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Noteworthy Books received by the Southeastern Naturalist

Southeastern Naturalist, Volume 13, Issue 3 (2014): B8–B10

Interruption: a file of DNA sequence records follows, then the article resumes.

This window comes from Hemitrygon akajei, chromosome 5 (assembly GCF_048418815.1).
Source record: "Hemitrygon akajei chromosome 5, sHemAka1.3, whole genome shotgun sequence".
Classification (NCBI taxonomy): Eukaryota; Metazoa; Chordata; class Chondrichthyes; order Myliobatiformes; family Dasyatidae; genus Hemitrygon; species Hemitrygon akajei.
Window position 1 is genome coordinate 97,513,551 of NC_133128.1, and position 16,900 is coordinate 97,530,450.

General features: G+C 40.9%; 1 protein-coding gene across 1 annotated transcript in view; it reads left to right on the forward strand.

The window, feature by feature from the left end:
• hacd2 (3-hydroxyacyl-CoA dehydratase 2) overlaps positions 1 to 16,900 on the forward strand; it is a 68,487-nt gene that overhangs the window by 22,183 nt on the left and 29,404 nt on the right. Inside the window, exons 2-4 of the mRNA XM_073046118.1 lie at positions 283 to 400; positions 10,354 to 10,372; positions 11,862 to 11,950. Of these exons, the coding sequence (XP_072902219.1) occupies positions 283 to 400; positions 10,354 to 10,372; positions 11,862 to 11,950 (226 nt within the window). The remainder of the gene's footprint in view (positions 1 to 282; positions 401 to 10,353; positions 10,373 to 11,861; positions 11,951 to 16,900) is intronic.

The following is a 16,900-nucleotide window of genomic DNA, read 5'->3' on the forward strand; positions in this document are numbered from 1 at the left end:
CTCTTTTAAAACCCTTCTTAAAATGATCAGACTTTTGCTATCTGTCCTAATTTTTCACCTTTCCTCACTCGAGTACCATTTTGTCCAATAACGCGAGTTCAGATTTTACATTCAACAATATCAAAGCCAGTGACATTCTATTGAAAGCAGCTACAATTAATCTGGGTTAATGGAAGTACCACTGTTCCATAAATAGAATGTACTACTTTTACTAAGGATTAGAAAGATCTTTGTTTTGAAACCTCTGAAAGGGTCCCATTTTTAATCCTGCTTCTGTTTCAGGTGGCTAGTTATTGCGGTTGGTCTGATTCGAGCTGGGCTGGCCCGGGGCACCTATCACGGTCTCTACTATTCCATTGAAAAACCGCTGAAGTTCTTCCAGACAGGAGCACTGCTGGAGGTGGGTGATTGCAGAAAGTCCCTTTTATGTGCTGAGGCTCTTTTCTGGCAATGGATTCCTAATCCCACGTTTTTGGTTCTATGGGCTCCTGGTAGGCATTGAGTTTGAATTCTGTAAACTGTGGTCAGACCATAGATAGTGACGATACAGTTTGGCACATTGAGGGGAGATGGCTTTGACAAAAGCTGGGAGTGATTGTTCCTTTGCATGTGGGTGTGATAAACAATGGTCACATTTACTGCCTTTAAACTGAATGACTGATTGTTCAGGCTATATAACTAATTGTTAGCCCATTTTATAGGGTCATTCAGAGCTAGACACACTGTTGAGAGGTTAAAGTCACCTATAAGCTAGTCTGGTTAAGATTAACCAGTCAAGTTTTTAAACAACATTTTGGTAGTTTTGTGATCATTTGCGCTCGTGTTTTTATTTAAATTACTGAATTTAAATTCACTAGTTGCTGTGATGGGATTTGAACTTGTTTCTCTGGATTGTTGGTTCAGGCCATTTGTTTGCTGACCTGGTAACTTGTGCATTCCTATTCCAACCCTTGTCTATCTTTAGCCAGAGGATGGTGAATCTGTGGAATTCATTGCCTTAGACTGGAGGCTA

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Noteworthy Books 2013 Southeastern Naturalist Vol. 13, No. 3 B8 Animal Body Size: Linking Pattern and Process across Space, Time, and Taxonomic Group. Felisa A. Smith and S. Kathleen Lyons (Eds.). 2013. University of Chicago Press, Chicago, IL. 280 pp. $50.00, hardcover. ISBN 9780226012148. Galileo wrote that “nature cannot produce a horse as large as twenty ordinary horses or a giant ten times taller than an ordinary man unless by miracle or by greatly altering the proportions of his limbs and especially of his bones”—a statement that wonderfully captures a long-standing scientific fascination with body size. Why are organisms the size that they are? And what determines their optimum size? This volume explores animal body size from a macroecological perspective, examining species, populations, and other large groups of animals in order to uncover the patterns and causal mechanisms of body size throughout time and across the globe. The chapters represent diverse scientific perspectives and are divided into two sections. The first includes chapters on insects, snails, birds, bats, and terrestrial mammals and discusses the body size patterns of these various organisms. The second examines some of the factors behind, and consequences of, body size patterns and includes chapters on community assembly, body mass distribution, life history, and the influence of flight on body size. The Plant Hunters: The Adventures of the World’s Greatest Botanical Explorers. Carolyn Fry. 2013. University of Chicago Press, Chicago, IL. 64 pp. $30.00, hardcover. ISBN 9780226093314. From geraniums to begonias, the common plants that often adorn backyard gardens are rarely native to our region. The same goes for many of the diverse and delicious fruits and vegetables that grace our dinner tables. We take their accessibility and ubiquity for granted, unaware of the great debt we owe to the naturalists and explorers who traveled around the world in search of these then unusual plants and brought back samples and seeds—along with fantastic stories. In The Plant Hunters, Carolyn Fry pays homage to those whose obsession with plants gave rise to our own passion for botanicals and gardening. Lavishly illustrated with more than one hundred images from the archives at the Royal Botanical Gardens at Kew, The Plant Hunters offers an accessible history of plant exploration and discovery through short, informative entries. From the naturalists of Alexander the Great’s entourage to pioneering botanists such as Joseph Hooker, Joseph Banks, and Alexander von Humboldt, Fry’s history covers the globe in its celebration of our fascination with plants. She shows how coconut trees and numerous fruits and vegetables were spread from one country to many, and the significant role that newly discovered plants, including tulips, Tea, and the Rubber Tree, have played in economic history. The Plant Hunters also traces the establishment of botanical gardens and the many uses of plants in medicine. In addition to stunning botanical drawings, the book features several unique facsimiles, including a letter from Carl Linnaeus, the father of taxonomy; extracts from Joseph Hooker’s notebooks; an extract from the orchid sketchbook of John Day; and an original map of Kew Gardens made in 1740 by Jean Rocque. This gorgeous and entertaining history will be a perfect gift for gardeners, and anyone fascinated by the intersection of the histories of science and discovery. In Silico Bees. James Devillers (Ed.). 2014. CRC Press, Boca Raton, FL. 314 pp. $119.95, hardcover. ISBN 9781466517875. Bees are critically important for ecosystem function and biodiversity maintenance through their pollinating activity. Unfortunately, bee populations are faced with many threats, and evidence of a massive global pollination crisis is steadily growing. As a result, there is a need to understand and, ideally, predict how bees respond to pollution disturbance and to the changes over landscape gradients, and how their responses can vary in different habitats, which are influenced to different degrees by human activities. Modeling approaches are useful to simulate the behavior of whole population dynamics as well as to focus on important phenomena detrimental to bee-life history traits. They also allow simulation of how a disease or a pesticide can impact the survival and growth of a bee population. In Silico Bees provides a collection of computational methods to those primarily interested in the study of the ecology, ethology, and ecotoxicology of bees. The book presents different cases studies to enable readers to understand the significance and also the limitations of models in theoretical and applied bee research. The text covers modeling of honey bee society organization, infectious diseases in colonies, pesticide Noteworthy Books Received by the Southeastern Naturalist, Issue 13/3, 2014 B9 Noteworthy Books 2013 Southeastern Naturalist Vol. 13, No. 3 toxicity, chemical contamination of the hive, and more. Written by an international team of scientists, this book is of primary interest to those whose research or professional activity is directly concerned with the study of bees. It is also intended to provide graduate and postgraduate students with a clear and accessible text covering the main types of modeling approaches that can be used in terrestrial ecology and ecotoxicology. Principles of Terrestrial Ecosystem Ecology, Second Edition. F. Stuart Chapin, III, Pamela A. Matson, and Peter M. Vitousek. 2012. Springer, New York, NY. 529 pp. $69.95, softcover. ISBN 9781441995025. Humans have directly modified half of the ice-free terrestrial surface and use 40% of terrestrial production. We are causing the sixth major extinction event in the history of life on Earth. With the Earth’s climate, flora, and fauna changing rapidly, there is a pressing need to understand terrestrial ecosystem processes and their sensitivity to environmental and biotic changes. This book offers a framework to do just that. Ecosystem ecology regards living organisms, including people, and the elements of their environment as components of a single integrated system. The comprehensive coverage in this textbook examines the central processes at work in terrestrial ecosystems, including their freshwater components. It traces the flow of energy, water, carbon, and nutrients from their abiotic origins to their cycles through plants, animals, and decomposer organisms. As well as detailing the processes themselves, the book goes further to integrate them at various scales of magnitude— those of the ecosystem, the wider landscape, and the globe. It synthesizes recent advances in ecology with established and emerging ecosystem theory to offer a wide-ranging survey of ecosystem patterns and processes in our terrestrial environment. Featuring review questions at the end of each chapter, suggestions for further reading, and a glossary of ecological terms, Principles of Terrestrial Ecosystem Ecology is a vitally relevant text suitable for study in all courses in ecosystem ecology. Resource managers and researchers in many fields will welcome its thorough presentation of ecosystem essentials. Wetlands and Lakes of the World. Devashish Kar. 2013. Springer, New York, NY. 687 pp. $239.00, hardcover. ISBN 9788132210221. The occurrence and description of wetlands in India with reference to those around the world is detailed in a sequential manner from local to provincial, regional, national, and global scenarios in this book, Wetlands and Lakes of the World. The book also deals with a systematic, sequential, and comprehensive treatment of the Limnology (physico-chemical and biological features) and Fisheries of the Wetlands in India and is well supported by author’s original data. As limnology and fishery science are interlinked, this book attempts to provide a holistic view of both fields, along with their methodologies. The book has numerous examples from the local environment that go along with the explained theoretical concepts. Furthermore, a unique feature of the book is that it deals with the protocols of various limnological methodologies, thus, making it a handy guide for lab and field studies. The book has distinguished itself by incorporating a chapter based on global information systems or GIS. At the end of each chapter, the author provides an up-todate bibliography and summary. Supported by the author's original data, the text focuses on various aspects of wetlands generally not much dealt with elsewhere like fisherfolk, their fish catching devices, fishing centers, fish markets and, above all, their socio-economic conditions. Sea-Level Change in the Gulf of Mexico. Richard A. Davis, Jr. 2011. Texas A&M University Press, College Station, TX. 192 pp. $25.00, softcover. ISBN 9781603442244. From Florida to Mexico and along the shores of Cuba, the coasts of the Gulf of Mexico are vulnerable to sea-level rise because of their fragile and low-lying shorelines and adjacent coastal environments. In addition to wetlands, river deltas, beaches, and barrier islands, millions of people who live and work along the Gulf coast are susceptible to the affects of both intense storms in the short term and a gradual rise in sea level over the longer term. While global warming headlines any current discussion of this topic and is certainly a major factor in sea-level change, it is not the only factor. Earthquakes and other crustal shifts, the El Niño/ La Niña phenomena, river impoundment and sedimentation, tides, and weather can all affect local, regional, and global sea levels. In Sea- Level Change in the Gulf of Mexico, Richard A. Davis Jr. looks at the various causes and effects Noteworthy Books 2013 Southeastern Naturalist Vol. 13, No. 3 B10 The Southeastern Naturalist welcomes submissions of review copies of books that publishers or authors would like to recommend to the journal’s readership and are relevant to the journal’s mission of publishing information about the natural history of the southeastern US. Accompanying short, descriptive summaries of the text are also welcome. of rising and falling sea levels in the Gulf of Mexico, beginning with the Gulf’s geological birth over 100 million years ago, and focusing on the last 20,000 years, when global sea levels began rising as the glaciers of the last major ice age melted. Davis reviews the current situation, especially regarding beach erosion and loss of wetlands, and offers a preview of the future, when the Gulf Coast will change markedly as the twenty-first century progresses. Amply illustrated and written in a clear, straightforward style, Sea-Level Change in the Gulf of Mexico is a valuable resource for anyone who cares deeply about understanding the past, present, and future of life along the coast of the Gulf of Mexico. Air Plants: Epiphytes and Aerial Gardens. David H. Benzing. 2012. Cornell University Press, Ithaca, NY. 256 pp. $39.95, hardcover. ISBN 9780801450433. Often growing far above the ground, “air plants” (or epiphytes) defy many of our common perceptions about plants. The majority use their roots only for attachment in the crowns of larger, usually woody plants—or to objects such as rocks and buildings—and derive moisture and nutrients from the atmosphere and by collecting falling debris. Only the mistletoes are true parasites. Epiphytes are not anomalies and there are approximately 28,000 species—about 10 percent of all vascular plants—that grow this way. Many popular houseplants, including numerous aroids, bromeliads, ferns, and orchids, rank among the most familiar examples. In Air Plants, David H. Benzing takes a reader on a tour of the many taxonomic groups to which the epiphytes belong and explains in nontechnical language the anatomical and physiological adaptations that allow these plants to conserve water, thrive without the benefit of soil, and engage in unusual relationships with animals such as frogs and ants. Benzing’s comprehensive account covers topics including ecology, evolution, photosynthesis and water relations, mineral nutrition, reproduction, and the nature of the forest canopy as habitat for the free-living and parasitic epiphytes. It also pays special attention to important phenomena such as adaptive trade-offs and leaf economics. Drawing on the author’s deep experience with epiphytes and the latest scientific research, this book is accessible to readers unfamiliar with technical botany; it features lavish illustrations, references, a glossary, and tables. Pollution and Fish Health in Tropical Ecosystems. Eduardo Alves de Almeida and Ciro Alberto de Oliveira Ribeiro (Eds.). 2013. CRC Press, Boca Raton, FL. 402 pp. $129.95, hardcover. ISBN 9781482212877. The tropical zone contains the highest diversity of fish species on the planet. Many of these species are being continuously exposed to pollutants that pose serious hazards to fish health thereby posing serious risks for entire fish populations. This book presents information about the different responses of fish to pollutants from the molecular levels to changes in behavior, with emphasis on tropical species. It also discusses current topics such as the adverse effects of emerging compounds like nanoparticles and endocrine disruptor chemicals.